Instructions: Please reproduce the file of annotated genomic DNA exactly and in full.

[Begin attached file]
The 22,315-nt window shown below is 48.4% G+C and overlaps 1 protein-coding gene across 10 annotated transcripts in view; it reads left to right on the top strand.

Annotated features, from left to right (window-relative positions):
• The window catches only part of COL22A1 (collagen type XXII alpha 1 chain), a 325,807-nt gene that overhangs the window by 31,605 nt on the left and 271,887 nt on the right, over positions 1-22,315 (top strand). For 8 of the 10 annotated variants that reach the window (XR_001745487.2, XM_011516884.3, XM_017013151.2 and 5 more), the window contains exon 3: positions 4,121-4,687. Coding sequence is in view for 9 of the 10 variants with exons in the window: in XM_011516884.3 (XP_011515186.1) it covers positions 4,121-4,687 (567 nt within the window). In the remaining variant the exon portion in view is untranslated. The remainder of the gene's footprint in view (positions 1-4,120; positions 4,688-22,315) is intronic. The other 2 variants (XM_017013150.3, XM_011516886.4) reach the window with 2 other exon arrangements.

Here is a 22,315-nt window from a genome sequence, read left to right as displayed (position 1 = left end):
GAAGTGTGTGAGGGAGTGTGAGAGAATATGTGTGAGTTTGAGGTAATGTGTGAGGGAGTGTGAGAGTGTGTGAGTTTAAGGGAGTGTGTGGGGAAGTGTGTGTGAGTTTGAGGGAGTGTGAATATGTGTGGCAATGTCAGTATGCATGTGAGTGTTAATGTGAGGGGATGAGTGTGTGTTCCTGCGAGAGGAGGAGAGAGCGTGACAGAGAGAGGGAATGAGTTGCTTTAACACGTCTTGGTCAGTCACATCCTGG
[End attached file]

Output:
The 22,315-nt window shown below is 48.4% G+C and overlaps 1 protein-coding gene across 10 annotated transcripts in view; it reads left to right on the top strand.

Annotated features, from left to right (window-relative positions):
• The window catches only part of COL22A1 (collagen type XXII alpha 1 chain), a 325,807-nt gene that overhangs the window by 31,605 nt on the left and 271,887 nt on the right, over positions 1-22,315 (top strand). For 8 of the 10 annotated variants that reach the window (XR_001745487.2, XM_011516884.3, XM_017013151.2 and 5 more), the window contains exon 3: positions 4,121-4,687. Coding sequence is in view for 9 of the 10 variants with exons in the window: in XM_011516884.3 (XP_011515186.1) it covers positions 4,121-4,687 (567 nt within the window). In the remaining variant the exon portion in view is untranslated. The remainder of the gene's footprint in view (positions 1-4,120; positions 4,688-22,315) is intronic. The other 2 variants (XM_017013150.3, XM_011516886.4) reach the window with 2 other exon arrangements.

Here is a 22,315-nt window from a genome sequence, read left to right as displayed (position 1 = left end):
GAAGTGTGTGAGGGAGTGTGAGAGAATATGTGTGAGTTTGAGGTAATGTGTGAGGGAGTGTGAGAGTGTGTGAGTTTAAGGGAGTGTGTGGGGAAGTGTGTGTGAGTTTGAGGGAGTGTGAATATGTGTGGCAATGTCAGTATGCATGTGAGTGTTAATGTGAGGGGATGAGTGTGTGTTCCTGCGAGAGGAGGAGAGAGCGTGACAGAGAGAGGGAATGAGTTGCTTTAACACGTCTTGGTCAGTCACATCCTGG